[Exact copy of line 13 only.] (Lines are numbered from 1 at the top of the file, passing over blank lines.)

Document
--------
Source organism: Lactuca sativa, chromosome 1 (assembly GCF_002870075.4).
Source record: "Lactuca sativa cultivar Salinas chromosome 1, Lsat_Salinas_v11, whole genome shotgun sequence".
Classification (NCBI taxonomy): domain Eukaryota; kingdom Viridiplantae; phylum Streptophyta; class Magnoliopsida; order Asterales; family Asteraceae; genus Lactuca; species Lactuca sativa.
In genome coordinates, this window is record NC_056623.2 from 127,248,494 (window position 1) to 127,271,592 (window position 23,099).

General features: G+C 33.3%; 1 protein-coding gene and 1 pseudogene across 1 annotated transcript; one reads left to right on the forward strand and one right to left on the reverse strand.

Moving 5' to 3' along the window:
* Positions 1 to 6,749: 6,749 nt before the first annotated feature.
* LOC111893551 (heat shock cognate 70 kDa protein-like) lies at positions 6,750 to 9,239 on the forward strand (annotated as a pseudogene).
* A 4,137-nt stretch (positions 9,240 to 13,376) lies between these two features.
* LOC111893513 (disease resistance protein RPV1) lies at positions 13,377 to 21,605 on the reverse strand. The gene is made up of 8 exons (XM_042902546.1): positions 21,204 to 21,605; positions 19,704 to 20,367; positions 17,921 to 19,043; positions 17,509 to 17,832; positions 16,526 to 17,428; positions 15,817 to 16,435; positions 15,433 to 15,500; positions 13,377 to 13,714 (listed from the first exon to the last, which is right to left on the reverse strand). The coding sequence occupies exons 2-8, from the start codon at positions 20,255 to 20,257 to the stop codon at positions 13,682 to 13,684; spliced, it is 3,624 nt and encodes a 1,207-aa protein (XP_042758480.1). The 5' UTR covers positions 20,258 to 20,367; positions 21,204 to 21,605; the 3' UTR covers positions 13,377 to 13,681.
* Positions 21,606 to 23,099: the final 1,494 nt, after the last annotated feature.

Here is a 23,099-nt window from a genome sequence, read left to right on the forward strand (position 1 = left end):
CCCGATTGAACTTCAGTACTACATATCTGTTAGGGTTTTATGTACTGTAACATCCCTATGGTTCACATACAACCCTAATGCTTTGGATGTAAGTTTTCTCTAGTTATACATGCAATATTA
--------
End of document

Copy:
CCCGATTGAACTTCAGTACTACATATCTGTTAGGGTTTTATGTACTGTAACATCCCTATGGTTCACATACAACCCTAATGCTTTGGATGTAAGTTTTCTCTAGTTATACATGCAATATTA